It was true. Slowly, men had begun appearing on the peripheries of the women’s durbar – especially those who didn’t have any access to the King. They came with their small issues and disputes. With her suggestions and sometimes her orders, Meera had eventually gained acceptance among the people.

 ‘The girl would make a good ruler.’ Bhanu Pratap sighed. 

 ‘Will she? What about Jai?’

 ‘You know our plans might never come to pass, Leela. Neither for Meera nor for Jai. You forget there are other players. Veer Singh, the Company …’

‘No,’ Leela interrupted. ‘Nothing will happen if we remain strong. We cannot give in to the pressures of the Company. They get only a share of Navgarh’s revenues. They are paid to fight for us. You can terminate the alliance, send away their troops.’

‘And then? Our neighbours, whom we call our friends, will attack us and the Company will be the first to pounce on us. Don’t you understand, Leela, this peace between all of us is an illusion. We sit quietly not because we don’t covet each other’s land but because each one of us depends on the Company. Their troops are everywhere. The day we terminate the services, Navgarh will be wiped out. Wouldn’t it be better to let Meera marry Veer Singh, or anyone of her choice? Let’s have grandchildren to spend our last days with. Let us—’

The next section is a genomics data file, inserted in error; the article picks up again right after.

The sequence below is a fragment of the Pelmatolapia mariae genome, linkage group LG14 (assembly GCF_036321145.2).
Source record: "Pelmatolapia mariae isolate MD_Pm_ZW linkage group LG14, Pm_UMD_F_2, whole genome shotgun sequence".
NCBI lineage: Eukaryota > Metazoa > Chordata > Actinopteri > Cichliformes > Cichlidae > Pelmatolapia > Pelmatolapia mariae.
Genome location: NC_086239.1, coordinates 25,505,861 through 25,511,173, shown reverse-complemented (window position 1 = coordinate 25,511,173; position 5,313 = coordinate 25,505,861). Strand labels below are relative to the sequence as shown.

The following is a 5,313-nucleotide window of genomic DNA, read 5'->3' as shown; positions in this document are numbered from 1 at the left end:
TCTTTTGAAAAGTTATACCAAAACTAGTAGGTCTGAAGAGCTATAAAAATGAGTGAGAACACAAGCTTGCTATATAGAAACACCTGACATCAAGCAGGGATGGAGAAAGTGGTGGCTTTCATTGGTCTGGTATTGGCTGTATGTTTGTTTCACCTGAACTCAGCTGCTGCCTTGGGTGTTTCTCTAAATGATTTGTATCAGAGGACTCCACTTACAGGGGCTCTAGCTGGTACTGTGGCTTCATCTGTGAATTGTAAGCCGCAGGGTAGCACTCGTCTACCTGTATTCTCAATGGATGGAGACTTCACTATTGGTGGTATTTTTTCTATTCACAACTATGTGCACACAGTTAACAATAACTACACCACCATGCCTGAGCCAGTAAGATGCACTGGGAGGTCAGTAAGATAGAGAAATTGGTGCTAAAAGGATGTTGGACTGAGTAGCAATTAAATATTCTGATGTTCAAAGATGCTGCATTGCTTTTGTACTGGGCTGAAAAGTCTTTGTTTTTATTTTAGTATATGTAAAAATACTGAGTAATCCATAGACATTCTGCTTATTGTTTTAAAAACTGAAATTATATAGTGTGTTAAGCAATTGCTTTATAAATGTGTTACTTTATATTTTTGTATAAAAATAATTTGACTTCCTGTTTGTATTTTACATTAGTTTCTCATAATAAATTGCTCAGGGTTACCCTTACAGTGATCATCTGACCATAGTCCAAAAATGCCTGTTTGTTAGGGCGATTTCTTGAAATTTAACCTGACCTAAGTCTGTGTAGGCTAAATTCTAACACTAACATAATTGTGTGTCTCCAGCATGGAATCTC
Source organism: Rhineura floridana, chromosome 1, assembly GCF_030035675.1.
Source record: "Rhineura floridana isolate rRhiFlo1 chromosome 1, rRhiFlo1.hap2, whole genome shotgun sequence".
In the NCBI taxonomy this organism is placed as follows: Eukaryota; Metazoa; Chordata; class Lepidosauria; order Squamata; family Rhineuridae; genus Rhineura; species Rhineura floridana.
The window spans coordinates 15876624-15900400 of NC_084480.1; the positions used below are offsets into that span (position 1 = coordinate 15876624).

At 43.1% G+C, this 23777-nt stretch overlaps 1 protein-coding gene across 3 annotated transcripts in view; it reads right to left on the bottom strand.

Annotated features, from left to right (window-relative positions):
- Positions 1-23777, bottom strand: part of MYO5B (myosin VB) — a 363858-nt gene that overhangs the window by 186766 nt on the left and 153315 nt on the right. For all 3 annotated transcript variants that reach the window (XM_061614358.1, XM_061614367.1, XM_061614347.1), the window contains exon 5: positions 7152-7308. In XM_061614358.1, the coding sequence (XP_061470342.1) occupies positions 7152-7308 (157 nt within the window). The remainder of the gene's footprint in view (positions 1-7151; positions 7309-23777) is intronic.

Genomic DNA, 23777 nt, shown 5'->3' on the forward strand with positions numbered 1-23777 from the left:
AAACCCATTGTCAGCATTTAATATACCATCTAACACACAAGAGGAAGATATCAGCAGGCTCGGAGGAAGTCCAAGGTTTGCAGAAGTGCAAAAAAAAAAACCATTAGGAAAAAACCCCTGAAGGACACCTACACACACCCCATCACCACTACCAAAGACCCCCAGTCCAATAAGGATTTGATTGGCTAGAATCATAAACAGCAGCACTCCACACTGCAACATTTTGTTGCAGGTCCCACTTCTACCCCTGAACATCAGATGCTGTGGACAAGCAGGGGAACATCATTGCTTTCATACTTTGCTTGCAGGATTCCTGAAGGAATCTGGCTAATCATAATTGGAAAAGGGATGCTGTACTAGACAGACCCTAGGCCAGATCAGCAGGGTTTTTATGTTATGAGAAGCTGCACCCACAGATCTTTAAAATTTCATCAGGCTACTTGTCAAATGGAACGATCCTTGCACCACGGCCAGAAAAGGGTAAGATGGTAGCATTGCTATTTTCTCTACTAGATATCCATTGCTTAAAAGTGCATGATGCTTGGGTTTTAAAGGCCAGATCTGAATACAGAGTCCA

‘Give up? And what will we tell our grandchildren, Raja Sahib? How will we tell them that we gave up their rights without even fighting for them?’ The queen yearned to take matters in her own hands.

Bhanu Pratap turned away impatiently.

‘I’ll see, Leela. If there is nothing else…’ the noise outside the chamber interrupted him. He could hear loud voices and quick footsteps. He thought he heard his daughter’s voice. Leela hurried out. As she passed him, Bhanu Pratap saw his wife’s face for the first time that evening. Faint crow’s feet enhanced her large and luminous eyes. Strands of grey sprinkled her dark hair. Age agreed with Leela. She smiled as she went to meet her daughter.

Bhanu Pratap followed his wife to meet Meera, Sukriti and Chaya in the courtyard. Meera folded her hands and bowed. Her dark eyes glowed with excitement; her dusky complexion was flushed with robust exercise. The girl had not inherited her mother’s fair patrician looks, but Bhanu Pratap could detect traces of similarity in the mother and the daughter – from the bright eyes to the stubborn jaw.

But Meera’s demeanour had something that Leelamani’s did not have. It had attitude and arrogance – like her grandfather – the one born to rule.

‘People are looking forward to Janamashtami this year. They want us to be a part of the celebrations at the temple,’ Meera informed her father. ‘The year has been good.’

Bhanu Pratap smiled at Meera’s excitement. If only he could travel in time and get a glimpse of what was in store for Navgarh.



Launching on September 1, 2017, Romance of Meera and Richard

All the volumes of Dust of Ages together as Dust of Ages: An 1857 Romance